The ceramic specimens were subjected to two types of tests: three-point bending (3P) and cyclic fatigue (F), which was performed either in dry (D) or wet (W) environment. The experimental groups ( *n *= 15) are presented in Table 1 .

Ceramics | Groups ( n = 15) |
Mechanical tests |
---|---|---|

IA | IA _{3P } |
Three-point bending in wet environment |

IA _{FD } |
Cyclic fatigue in dry environment | |

IA _{FW } |
Cyclic fatigue in wet environment | |

IZ | IZ _{3P } |
Three-point bending in wet environment |

IZ _{FD } |
Cyclic fatigue in dry environment | |

IZ _{FW } |
Cyclic fatigue in wet environment |

Before testing, the average surface roughness ( *R *_{a }) of all specimens was measured using a profilometer (Surface Roughness Tester SJ 400, Mitutoyo Corporation, São Paulo, SP, Brazil). Measurements used a cut-off value of 0.8 mm on a surface length of 4 mm. Five readings per surface were averaged and used to calculate the mean *R *_{a }value for each specimen.

## 2.1

## Flexural strength

All specimens from groups IA _{3P }and IZ _{3P }were placed in artificial saliva at 37 °C and subjected to three-point bending using a universal testing machine (Instron Model 4301, Instron Corp., Nowood, MA, USA). These measurements were carried out using a crosshead speed of 0.5 mm/min and a span of 16 mm between support rollers. A thermostat (Master, São Paulo, SP, Brazil) was used to maintain the artificial saliva at 37 °C.

Failure loads were recorded and the flexural strength values were calculated in accordance to the ISO 6872:2008 standard .

## 2.2

## Cyclic fatigue

Cyclic loading tests were performed using a MTS 810 Universal Testing Machine (Material Testing System/MTS Systems Corp., Minneapolis, MN, USA). Sinusoidal cyclic loading was applied to the ceramic specimens at a frequency of 10 Hz with a constant maximum load level of 70 N for IA and 80 N for IZ specimens. These maximum load values are equivalent to applied stress values of 264 MPa and 316 MPa ( *σ *_{max }) for the IA and IZ samples, respectively, which correspond to approximately 60% of the average flexural strength of the specimens . The fatigue tests were performed in dry (D) and wet environment until fracture of the specimens occurred. A constant relative humidity of 60% and temperature of 21 °C were used in the dry (D) tests, whereas the wet (W) condition was provided by keeping the specimens inside a chamber containing artificial saliva during testing.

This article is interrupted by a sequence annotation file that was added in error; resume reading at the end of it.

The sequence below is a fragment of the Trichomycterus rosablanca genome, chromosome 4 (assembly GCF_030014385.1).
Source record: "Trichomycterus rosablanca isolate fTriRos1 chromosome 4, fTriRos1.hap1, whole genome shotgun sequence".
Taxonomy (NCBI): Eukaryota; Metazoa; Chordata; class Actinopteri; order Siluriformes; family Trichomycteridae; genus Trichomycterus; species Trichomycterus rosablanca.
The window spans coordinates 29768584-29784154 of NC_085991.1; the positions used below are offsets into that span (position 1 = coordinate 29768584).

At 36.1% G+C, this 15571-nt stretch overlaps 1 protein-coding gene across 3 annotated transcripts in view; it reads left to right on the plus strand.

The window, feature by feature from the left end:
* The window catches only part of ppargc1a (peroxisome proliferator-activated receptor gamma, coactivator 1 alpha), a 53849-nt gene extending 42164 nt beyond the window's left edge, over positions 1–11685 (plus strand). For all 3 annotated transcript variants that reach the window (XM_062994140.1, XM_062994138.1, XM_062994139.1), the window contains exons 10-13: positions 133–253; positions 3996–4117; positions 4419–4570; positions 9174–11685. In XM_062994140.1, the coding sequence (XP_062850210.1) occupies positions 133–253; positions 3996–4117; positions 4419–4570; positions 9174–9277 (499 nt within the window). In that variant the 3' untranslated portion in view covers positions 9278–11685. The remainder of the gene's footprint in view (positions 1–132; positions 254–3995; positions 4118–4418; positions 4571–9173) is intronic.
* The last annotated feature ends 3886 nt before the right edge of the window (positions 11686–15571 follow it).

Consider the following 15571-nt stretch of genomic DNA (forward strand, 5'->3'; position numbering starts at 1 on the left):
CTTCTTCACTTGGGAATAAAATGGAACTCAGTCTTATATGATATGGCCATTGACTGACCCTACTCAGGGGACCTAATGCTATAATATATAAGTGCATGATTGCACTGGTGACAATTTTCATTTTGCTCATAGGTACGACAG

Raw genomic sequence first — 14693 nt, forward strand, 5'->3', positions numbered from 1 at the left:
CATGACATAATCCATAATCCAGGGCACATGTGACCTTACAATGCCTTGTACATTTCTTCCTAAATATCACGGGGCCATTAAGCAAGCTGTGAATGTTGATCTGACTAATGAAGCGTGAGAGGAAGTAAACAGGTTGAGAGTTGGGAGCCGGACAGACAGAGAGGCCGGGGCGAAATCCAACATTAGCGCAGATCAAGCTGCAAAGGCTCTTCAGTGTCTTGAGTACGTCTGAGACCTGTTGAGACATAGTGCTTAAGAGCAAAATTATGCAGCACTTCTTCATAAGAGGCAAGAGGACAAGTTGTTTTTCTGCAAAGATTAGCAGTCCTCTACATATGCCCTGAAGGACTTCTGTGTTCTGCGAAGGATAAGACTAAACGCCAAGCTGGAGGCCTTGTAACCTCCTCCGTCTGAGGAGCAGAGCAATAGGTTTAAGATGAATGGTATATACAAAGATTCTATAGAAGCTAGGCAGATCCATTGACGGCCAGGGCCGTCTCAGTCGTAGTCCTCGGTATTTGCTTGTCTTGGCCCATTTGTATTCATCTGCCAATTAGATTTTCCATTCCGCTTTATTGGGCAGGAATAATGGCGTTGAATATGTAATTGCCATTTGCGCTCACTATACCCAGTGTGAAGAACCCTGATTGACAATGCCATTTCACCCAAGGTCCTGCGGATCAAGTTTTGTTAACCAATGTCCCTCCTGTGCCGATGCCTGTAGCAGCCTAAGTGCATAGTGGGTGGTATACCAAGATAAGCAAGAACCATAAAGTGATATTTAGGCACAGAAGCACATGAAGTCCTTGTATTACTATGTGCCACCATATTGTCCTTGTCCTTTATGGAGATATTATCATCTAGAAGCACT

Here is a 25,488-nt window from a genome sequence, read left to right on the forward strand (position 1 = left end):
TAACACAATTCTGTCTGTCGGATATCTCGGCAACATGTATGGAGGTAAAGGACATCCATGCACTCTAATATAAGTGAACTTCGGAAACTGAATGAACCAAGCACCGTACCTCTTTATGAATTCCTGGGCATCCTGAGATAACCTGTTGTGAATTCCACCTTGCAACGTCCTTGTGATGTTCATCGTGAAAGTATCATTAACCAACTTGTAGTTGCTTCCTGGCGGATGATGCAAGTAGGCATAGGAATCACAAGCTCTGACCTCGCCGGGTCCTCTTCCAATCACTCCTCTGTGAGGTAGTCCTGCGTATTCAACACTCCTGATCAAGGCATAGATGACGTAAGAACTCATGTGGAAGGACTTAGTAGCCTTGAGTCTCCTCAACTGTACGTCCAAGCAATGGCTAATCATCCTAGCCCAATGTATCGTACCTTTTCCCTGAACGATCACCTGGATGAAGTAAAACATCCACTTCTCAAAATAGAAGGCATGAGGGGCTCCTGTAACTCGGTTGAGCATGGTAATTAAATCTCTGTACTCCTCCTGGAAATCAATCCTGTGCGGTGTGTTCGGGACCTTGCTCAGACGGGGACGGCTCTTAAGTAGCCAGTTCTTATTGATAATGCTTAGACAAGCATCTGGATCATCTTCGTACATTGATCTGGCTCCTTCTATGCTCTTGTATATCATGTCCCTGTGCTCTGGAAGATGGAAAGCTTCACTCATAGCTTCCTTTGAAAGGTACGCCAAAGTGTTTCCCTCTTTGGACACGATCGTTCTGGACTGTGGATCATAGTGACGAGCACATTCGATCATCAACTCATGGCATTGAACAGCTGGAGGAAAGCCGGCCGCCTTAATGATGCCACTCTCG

## 2.3

## Weibull analysis

The strength and lifetime data obtained from the bending and cyclic fatigue tests, respectively, were described using Weibull statistics .

The initial mechanical strength data ( *σ *) were analyzed using the following equations :

ln ln 1 1 − F x = m ln σ − m ln σ 0

F x = x − 0.5 n

where *F *_{x }is the failure probability of the “ *x *” specimen after ranking the specimens in ascending order according to their strength ( *σ *), *n *is the total number of specimens tested, *σ *_{0 }is the characteristic mechanical strength or scale parameter that represents the strength at which 63.21% of the specimens fail, and *m *is the Weibull modulus or shape parameter of the distribution of strength data as a function of failure probability. The Weibull parameters, *σ *_{0 }and *m *, indicate the magnitude and scattering, respectively, of the measured strength data . The *σ *_{0 }and *m *were calculated from the *y *-scale intercept and the slope, respectively, of linear fittings to the strength data when plotted in a ln ln(1/(1 − *F *)) versus ln( *σ *) graph.